Italian authorities have frozen the bank accounts of seven people on a list supplied by the United States of financiers suspected of funding terrorists. Italian police also carried out searches of two Arabs whose company is believed to be linked to Osama Bin Laden's al-Qaida terrorist network.
Few details have emerged about the accounts frozen by the Italian economy minister except that they were on a list of 150 suspect people and organizations provided by the United States.
Italian authorities are now checking the financial operations of the accounts to determine if they were used to provide funding to terrorist organizations.
Ever since the September 11 attacks, the United States has been trying to track down and identify sources of funding to terrorist networks.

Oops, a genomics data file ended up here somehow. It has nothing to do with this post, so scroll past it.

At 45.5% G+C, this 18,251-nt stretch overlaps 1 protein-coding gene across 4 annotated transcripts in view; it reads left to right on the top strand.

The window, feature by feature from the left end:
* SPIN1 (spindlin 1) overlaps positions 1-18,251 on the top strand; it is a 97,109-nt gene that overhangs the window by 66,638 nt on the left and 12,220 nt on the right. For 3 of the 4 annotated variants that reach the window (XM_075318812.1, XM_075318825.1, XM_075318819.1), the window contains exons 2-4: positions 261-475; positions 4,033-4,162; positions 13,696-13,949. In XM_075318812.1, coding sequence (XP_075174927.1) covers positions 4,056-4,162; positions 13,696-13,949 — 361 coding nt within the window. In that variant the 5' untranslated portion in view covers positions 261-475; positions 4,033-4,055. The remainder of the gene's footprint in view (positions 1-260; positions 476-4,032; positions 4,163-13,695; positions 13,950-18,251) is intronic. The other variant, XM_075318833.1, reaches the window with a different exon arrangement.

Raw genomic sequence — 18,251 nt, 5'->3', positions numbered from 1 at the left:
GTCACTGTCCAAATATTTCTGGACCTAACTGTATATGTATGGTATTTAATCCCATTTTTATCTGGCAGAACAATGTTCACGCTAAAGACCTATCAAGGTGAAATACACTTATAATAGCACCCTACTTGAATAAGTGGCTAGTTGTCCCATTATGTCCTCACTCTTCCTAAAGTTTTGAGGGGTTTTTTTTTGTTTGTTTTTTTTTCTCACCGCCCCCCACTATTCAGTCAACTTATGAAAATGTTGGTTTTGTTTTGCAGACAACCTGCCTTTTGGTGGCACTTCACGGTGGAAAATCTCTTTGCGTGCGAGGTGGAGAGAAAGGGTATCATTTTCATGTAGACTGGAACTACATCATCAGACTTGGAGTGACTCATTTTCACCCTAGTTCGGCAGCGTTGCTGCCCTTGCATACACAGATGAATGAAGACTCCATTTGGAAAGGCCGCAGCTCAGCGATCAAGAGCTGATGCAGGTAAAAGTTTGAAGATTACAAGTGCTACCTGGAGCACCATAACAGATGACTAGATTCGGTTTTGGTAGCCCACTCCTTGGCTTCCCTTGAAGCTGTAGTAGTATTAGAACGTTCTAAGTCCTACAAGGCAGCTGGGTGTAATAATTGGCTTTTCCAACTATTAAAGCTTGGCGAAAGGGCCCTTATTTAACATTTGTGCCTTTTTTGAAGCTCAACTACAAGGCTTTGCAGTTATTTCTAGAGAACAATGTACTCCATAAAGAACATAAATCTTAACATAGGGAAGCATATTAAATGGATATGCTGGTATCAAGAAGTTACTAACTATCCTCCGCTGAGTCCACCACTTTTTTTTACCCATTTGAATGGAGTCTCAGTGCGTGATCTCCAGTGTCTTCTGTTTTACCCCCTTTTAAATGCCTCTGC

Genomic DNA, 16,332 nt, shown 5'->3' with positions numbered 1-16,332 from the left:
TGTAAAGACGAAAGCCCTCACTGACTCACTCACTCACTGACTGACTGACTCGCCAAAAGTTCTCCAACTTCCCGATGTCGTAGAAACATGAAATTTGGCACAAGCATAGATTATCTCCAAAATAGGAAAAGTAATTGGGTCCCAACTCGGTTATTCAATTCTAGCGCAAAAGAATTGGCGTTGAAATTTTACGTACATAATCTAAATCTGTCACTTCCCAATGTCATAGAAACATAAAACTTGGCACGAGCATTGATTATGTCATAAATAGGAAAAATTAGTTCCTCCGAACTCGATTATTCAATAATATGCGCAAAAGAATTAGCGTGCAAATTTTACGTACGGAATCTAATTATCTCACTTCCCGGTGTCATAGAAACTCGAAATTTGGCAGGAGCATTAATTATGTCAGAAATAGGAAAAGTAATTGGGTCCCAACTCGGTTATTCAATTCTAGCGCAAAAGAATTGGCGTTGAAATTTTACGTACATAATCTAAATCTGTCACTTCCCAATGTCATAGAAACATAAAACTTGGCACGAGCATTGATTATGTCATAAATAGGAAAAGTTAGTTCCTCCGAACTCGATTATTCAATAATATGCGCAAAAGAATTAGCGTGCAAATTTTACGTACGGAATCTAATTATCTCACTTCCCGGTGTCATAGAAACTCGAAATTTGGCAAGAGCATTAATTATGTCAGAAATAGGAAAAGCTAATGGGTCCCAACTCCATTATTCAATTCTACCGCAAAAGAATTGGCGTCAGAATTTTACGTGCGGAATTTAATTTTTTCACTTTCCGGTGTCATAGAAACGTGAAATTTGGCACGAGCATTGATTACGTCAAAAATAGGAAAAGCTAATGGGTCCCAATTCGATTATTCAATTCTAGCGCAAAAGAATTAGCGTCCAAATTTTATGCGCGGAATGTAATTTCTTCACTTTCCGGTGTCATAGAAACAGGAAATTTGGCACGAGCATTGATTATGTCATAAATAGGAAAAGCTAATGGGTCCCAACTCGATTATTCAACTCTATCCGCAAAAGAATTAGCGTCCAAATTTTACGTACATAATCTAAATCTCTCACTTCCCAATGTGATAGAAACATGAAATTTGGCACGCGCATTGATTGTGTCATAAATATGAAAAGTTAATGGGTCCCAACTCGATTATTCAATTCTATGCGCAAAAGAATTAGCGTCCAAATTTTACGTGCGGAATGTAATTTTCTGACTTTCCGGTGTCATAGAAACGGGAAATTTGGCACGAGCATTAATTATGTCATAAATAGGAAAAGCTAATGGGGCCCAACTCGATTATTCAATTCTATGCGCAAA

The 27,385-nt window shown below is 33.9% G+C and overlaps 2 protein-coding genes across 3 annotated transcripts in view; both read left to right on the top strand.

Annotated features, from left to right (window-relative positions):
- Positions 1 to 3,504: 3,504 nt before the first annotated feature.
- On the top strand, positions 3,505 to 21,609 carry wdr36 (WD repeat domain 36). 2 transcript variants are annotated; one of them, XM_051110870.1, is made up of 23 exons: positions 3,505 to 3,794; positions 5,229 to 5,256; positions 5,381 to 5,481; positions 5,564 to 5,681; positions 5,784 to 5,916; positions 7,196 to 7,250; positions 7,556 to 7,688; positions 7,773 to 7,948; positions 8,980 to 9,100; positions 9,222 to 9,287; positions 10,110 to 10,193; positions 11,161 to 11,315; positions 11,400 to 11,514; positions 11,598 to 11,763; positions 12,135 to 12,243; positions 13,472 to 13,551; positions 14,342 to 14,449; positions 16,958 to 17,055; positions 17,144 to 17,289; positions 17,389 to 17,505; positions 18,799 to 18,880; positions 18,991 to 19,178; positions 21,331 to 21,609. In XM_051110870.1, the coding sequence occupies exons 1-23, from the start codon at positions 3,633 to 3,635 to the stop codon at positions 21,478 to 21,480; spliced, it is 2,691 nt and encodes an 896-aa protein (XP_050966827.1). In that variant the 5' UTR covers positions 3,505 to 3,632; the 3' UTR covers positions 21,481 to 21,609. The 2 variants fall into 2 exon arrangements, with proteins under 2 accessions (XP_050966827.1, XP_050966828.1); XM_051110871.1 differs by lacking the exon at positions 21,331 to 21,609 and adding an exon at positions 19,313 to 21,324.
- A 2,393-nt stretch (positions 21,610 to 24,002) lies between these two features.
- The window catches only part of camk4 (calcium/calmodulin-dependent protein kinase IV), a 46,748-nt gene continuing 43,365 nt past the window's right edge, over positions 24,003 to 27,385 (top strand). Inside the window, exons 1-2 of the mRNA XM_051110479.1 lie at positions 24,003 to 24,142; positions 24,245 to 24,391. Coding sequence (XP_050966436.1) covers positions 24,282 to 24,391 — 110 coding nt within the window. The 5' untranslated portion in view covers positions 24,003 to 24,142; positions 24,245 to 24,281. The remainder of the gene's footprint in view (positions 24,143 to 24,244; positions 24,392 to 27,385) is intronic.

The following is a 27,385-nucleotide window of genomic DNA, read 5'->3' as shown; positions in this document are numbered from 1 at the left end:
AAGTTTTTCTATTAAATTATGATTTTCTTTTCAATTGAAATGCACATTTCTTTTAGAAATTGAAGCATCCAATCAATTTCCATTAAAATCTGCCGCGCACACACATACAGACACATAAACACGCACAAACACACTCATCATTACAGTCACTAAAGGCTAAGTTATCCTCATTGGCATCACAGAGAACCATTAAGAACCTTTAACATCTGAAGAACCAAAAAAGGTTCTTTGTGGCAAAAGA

Two Arab financiers holding Italian passports were detained by Swiss police on Wednesday and questioned for hours. The men are suspected of using their businesses as a cover to funnel money to Osama bin-Laden's organization. Both men, Youssef Mustafa Nada and Ali Ghaleb Himmat, were named on the U.S. list of suspected terrorists.
Police raided their luxury homes in the Italian enclave of Campione d'Italia, a gambling center and tax haven in Switzerland. Their offices in Lugano were also searched and thousands of documents seized. Their lawyer said his clients would be questioned again in the next few days but added that they have "nothing to fear and nothing to hide."
The two men are also believed to be senior members of the Muslim Brotherhood, a fundamentalist group established in 1928 that wants to establish an Islamic state in Egypt. Authorities in Egypt have long argued that the Muslim Brotherhood is nothing but a front for terrorists.